arguments: A JavaScript Oddity

    Andrew Tetlaw
    Andrew Tetlaw

    arguments is the name of a local, array-like object available inside every function. It’s quirky, often ignored, but the source of much programming wizardry; all the major JavaScript libraries tap into the power of the arguments object. It’s something every JavaScript programmer should become familiar with.

    Inside any function you can access it through the variable: arguments, and it contains an array of all the arguments that were supplied to the function when it was called. It’s not actually a JavaScript array; typeof arguments will return the value: "object". You can access the individual argument values through an array index, and it has a length property like other arrays, but it doesn’t have the standard Array methods like push and pop.

    Create Flexible Functions

    Even though it may appear limited, arguments is a very useful object. For example, you can make functions that accept a variable number of arguments. The format function, found in the base2 library by Dean Edwards, demonstrates this flexibility:

    function format(string) {
      var args = arguments;
      var pattern = new RegExp("%([1-" + arguments.length + "])", "g");
      return String(string).replace(pattern, function(match, index) {
        return args[index];

    You supply a template string, in which you add place-holders for values using %1 to %9, and then supply up to 9 other arguments which represent the strings to insert. For example:

    format("And the %1 want to know whose %2 you %3", "papers", "shirt", "wear");

    The above code will return the string "And the papers want to know whose shirt you wear".

    One thing you may have noticed is that, in the function definition for format, we only specified one argument: string. JavaScript allows us to pass any number of arguments to a function, regardless of the function definition, and the arguments object has access to all of them.

    Convert it to a Real Array

    Even though arguments is not an actual JavaScript array we can easily convert it to one by using the standard Array method, slice, like this:

    var args =;

    The variable args will now contain a proper JavaScript Array object containing all the values from the arguments object.

    Create Functions with Preset Arguments

    The arguments object allows us to perform all sorts of JavaScript tricks. Here is the definition for the makeFunc function. This function allows you to supply a function reference and any number of arguments for that function. It will return an anonymous function that calls the function you specified, and supplies the preset arguments together with any new arguments supplied when the anonymous function is called:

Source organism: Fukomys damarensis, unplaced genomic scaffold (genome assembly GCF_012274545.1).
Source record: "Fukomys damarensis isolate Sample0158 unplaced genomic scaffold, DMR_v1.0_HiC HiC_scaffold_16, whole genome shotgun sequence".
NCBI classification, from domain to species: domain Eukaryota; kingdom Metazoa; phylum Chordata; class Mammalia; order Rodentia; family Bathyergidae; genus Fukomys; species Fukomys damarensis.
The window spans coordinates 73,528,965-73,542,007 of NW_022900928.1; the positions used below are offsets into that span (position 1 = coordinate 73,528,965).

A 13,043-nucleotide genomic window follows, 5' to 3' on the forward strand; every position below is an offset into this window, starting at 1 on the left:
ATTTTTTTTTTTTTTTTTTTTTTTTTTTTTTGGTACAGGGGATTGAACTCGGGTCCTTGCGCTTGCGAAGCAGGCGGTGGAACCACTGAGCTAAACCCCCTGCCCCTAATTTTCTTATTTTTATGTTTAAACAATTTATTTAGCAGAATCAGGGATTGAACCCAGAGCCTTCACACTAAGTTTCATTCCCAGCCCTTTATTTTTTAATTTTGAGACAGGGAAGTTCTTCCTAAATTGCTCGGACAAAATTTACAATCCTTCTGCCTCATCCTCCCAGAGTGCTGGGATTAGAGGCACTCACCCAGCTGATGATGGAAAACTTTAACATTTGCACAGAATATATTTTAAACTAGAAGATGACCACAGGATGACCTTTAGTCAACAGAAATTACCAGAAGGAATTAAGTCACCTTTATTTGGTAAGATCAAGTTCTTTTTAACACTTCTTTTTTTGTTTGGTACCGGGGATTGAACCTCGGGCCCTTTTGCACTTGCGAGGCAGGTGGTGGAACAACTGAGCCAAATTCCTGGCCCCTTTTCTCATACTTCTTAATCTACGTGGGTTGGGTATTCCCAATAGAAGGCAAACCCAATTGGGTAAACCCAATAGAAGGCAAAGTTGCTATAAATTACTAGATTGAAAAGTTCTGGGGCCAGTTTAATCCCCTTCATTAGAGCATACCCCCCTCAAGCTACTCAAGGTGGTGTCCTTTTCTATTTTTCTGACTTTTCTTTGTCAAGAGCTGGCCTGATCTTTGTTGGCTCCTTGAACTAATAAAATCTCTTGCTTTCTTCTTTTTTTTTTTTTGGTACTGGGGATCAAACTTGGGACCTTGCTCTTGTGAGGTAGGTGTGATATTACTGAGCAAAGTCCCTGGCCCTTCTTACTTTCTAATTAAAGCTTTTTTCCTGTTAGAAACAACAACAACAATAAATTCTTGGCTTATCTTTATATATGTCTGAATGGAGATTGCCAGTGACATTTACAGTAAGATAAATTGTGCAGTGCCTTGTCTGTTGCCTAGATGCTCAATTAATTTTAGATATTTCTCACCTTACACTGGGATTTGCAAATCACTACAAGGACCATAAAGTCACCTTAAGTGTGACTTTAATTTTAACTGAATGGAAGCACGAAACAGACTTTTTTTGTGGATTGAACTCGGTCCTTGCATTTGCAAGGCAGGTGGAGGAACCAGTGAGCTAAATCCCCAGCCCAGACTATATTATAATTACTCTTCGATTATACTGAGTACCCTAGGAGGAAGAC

function makeFunc() {
      var args =;
      var func = args.shift();
      return function() {
        return func.apply(null, args.concat(;

    The first argument supplied to makeFunc is considered to be a reference to the function you wish to call (yes, there’s no error checking in this simple example) and it’s removed from the arguments array. makeFunc then returns an anonymous function that uses the apply method of the Function object to call the function specified.

    The first argument for apply refers to the scope the function will be called in; basically what the keyword this will refer to inside the function being called. That’s a little advanced for now, so we just keep it null. The second argument is an array of values that will be converted into the arguments object for the function. makeFunc concatenates the original array of values onto the array of arguments supplied to the anonymous function and supplies this to the called function.

    Lets say there was a message you needed to output where the template was always the same. To save you from always having to quote the template every time you called the format function you could use the makeFunc utility function to return a function that will call format for you and fill in the template argument automatically:

    var majorTom = makeFunc(format, "This is Major Tom to ground control. I'm %1.");

    You can call the majorTom function repeatedly like this:

    majorTom("stepping through the door");
    majorTom("floating in a most peculiar way");

    Each time you call the majorTom function it calls the format function with the first argument, the template, already filled in. The above calls return:

    "This is Major Tom to ground control. I'm stepping through the door."
    "This is Major Tom to ground control. I'm floating in a most peculiar way."

    Create Self-referencing Functions

    You may think that’s pretty cool, but wait, arguments has one more surprise; it has another useful property: callee. arguments.callee contains a reference to the function that created the arguments object. How can we use such a thing? arguments.callee is a handy way an anonymous function can refer to itself.